Pet Peeve: Detect Alignment

I THINK THAT EVERY body has a “pet-peeve” or something that bugs them about a game system itself. For me, that pet-peeve was largely spells used for detecting alignment. Now, this stems from playing the game incorrectly when our group was still learning, and not detecting our error, thus never fixing it. But this spell still bugs me to this day. It just seems like one of those things which was put into the game to make the Dungeon Masters life miserable.

How this started, was that I fell for a trick. A player took advantage of my total incompetence, simply asking what so-n-so’s alignment was, and me thinking that he was casting a spell and just telling him, like a total twit. While it took a while to catch onto this little farce, after all, I was still learning the ropes of DMing, it did get me interested in what exactly goes on when somebody is checking an alignment, and how others react to this.


NPCs all have alignments, but the only way to really tell what they are is for a character to observe them for an extended period of time. Only then will their alignment be displayed. I’ve said it over and over again, that Alignments aren’t crutches, and nobody is a slave to their alignments. Good people still do bad things, and Bad people can be quite charming and charitable. Simply having a conversation with somebody isn’t going to reveal their alignment if they don’t want it too. Most people aren’t even aware what the heck an alignment is! Nevertheless ponder the fact that they even got one or not. Truly bad people never once think of themselves as evil, a being who is Lawful Evil can happily live with the belief that he is Lawful Good for his entire life. But lets look at some ways of how characters try to take the easy way out by trying to use alignment against you, and how a character can gain knowledge of what another’s alignment is, as well as how to role-play the characters response to such an invasion.


This is a rude question, if they even have any idea of what the player is talking about. This is such a stupid thing to do, who would say, “Oh! I’m Chaotic Evil, what is your alignment?”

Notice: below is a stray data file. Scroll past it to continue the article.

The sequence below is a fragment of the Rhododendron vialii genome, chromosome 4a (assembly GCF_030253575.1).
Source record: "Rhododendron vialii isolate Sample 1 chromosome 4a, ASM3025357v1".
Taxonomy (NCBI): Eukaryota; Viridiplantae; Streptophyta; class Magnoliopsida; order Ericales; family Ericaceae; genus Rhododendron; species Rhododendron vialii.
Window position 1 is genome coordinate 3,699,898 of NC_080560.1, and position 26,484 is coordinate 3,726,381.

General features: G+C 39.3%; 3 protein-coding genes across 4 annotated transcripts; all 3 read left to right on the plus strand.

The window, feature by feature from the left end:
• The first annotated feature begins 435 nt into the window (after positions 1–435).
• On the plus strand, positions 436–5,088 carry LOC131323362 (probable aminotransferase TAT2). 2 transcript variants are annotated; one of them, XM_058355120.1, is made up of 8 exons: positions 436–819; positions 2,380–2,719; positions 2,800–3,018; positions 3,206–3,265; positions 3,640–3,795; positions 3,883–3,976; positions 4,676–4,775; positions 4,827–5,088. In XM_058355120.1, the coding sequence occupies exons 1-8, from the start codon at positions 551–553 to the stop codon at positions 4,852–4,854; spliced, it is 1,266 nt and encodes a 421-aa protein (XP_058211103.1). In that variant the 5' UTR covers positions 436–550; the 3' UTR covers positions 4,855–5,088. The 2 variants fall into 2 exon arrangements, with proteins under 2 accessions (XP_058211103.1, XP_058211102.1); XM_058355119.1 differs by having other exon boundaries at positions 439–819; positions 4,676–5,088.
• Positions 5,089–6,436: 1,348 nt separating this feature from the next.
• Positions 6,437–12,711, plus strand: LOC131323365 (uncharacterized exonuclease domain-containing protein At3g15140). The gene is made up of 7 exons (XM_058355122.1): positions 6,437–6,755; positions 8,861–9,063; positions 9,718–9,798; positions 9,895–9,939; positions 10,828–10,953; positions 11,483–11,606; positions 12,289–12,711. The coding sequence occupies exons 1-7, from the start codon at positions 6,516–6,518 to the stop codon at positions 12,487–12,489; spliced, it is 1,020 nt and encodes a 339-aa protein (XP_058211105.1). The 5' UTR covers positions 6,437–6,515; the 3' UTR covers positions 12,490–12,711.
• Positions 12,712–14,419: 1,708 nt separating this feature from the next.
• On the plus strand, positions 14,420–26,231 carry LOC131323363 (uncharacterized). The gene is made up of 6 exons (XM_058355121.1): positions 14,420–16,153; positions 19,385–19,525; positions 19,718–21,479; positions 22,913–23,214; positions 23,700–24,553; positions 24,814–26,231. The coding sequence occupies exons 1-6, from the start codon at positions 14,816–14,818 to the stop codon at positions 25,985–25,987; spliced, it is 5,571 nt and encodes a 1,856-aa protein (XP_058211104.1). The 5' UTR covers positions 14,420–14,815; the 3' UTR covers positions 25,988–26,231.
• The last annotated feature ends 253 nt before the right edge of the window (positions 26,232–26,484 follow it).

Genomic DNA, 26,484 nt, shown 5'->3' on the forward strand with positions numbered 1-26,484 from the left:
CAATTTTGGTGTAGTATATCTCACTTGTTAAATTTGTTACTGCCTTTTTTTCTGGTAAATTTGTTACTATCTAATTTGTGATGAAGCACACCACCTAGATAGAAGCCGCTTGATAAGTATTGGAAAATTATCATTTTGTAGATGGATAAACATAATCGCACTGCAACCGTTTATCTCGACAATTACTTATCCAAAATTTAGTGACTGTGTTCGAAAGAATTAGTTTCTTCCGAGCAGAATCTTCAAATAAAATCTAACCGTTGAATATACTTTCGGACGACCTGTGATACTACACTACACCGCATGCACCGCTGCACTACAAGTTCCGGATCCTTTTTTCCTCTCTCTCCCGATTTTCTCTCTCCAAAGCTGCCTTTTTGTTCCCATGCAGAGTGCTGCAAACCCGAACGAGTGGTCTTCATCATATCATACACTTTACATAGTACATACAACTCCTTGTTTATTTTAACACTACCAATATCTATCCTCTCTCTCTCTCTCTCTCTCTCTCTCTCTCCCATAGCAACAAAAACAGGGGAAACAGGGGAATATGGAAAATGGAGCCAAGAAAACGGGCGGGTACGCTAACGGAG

Not even the Player really knows what his alignment is once he’s been created. The only person who does is the DM, as alignments change frequently. Most of the time, this isn’t a problem, and never comes up unless a drastic change has happened, at that time, the player stops gaining xp, and may loss special abilities and not even know why.

Since the PCs themselves have no real idea of what alignment they are, how do they expect a NPC to? Alignments are learned through playing the game, not through asking yes/no questions.


This is one of the rudest spells which one can cast. A hireling won’t put up with it, nor with followers or henchmen, this is considered a huge breach of trust, and anybody that suspecting is simply too dangerous to hang around. Trust is a big thing!

Strangers who have this spell cast upon them are likely to take this as a prelude to an attack and lash out before the PC can, else perhaps demand to be allowed to cast the spell him/herself.

The spell itself is completely obvious to everyone around the caster, it isn’t a spell that can be done discretely, or privately. Much of the time, it is a total waste of a spell. Especially powerful beings can foil any attempt to be probed with this spell, and make the caster get whatever impression that they want them to. A lich in disguise can easily foil it and appear to be of any good alignment that he chooses, all the while laughing at the players ignorance and stupidity.